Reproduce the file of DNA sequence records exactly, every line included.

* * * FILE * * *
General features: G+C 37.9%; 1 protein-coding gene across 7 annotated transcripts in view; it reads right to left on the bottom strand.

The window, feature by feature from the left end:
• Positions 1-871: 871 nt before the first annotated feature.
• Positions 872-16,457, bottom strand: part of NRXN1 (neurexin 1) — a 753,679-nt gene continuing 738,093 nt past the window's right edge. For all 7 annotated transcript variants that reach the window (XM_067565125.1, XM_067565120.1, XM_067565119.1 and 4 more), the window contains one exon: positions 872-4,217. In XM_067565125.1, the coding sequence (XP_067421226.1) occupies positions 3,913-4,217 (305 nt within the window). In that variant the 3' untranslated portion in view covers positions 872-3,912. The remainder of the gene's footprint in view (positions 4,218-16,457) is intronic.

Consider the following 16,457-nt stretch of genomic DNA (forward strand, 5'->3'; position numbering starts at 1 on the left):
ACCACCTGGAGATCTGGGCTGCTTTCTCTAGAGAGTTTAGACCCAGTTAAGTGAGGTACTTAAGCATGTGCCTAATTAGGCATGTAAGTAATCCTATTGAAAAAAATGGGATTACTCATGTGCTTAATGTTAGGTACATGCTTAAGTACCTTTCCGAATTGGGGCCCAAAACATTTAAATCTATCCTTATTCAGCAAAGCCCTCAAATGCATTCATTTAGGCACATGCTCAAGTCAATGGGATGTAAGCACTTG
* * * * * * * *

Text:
General features: G+C 37.9%; 1 protein-coding gene across 7 annotated transcripts in view; it reads right to left on the bottom strand.

The window, feature by feature from the left end:
• Positions 1-871: 871 nt before the first annotated feature.
• Positions 872-16,457, bottom strand: part of NRXN1 (neurexin 1) — a 753,679-nt gene continuing 738,093 nt past the window's right edge. For all 7 annotated transcript variants that reach the window (XM_067565125.1, XM_067565120.1, XM_067565119.1 and 4 more), the window contains one exon: positions 872-4,217. In XM_067565125.1, the coding sequence (XP_067421226.1) occupies positions 3,913-4,217 (305 nt within the window). In that variant the 3' untranslated portion in view covers positions 872-3,912. The remainder of the gene's footprint in view (positions 4,218-16,457) is intronic.

Consider the following 16,457-nt stretch of genomic DNA (forward strand, 5'->3'; position numbering starts at 1 on the left):
ACCACCTGGAGATCTGGGCTGCTTTCTCTAGAGAGTTTAGACCCAGTTAAGTGAGGTACTTAAGCATGTGCCTAATTAGGCATGTAAGTAATCCTATTGAAAAAAATGGGATTACTCATGTGCTTAATGTTAGGTACATGCTTAAGTACCTTTCCGAATTGGGGCCCAAAACATTTAAATCTATCCTTATTCAGCAAAGCCCTCAAATGCATTCATTTAGGCACATGCTCAAGTCAATGGGATGTAAGCACTTG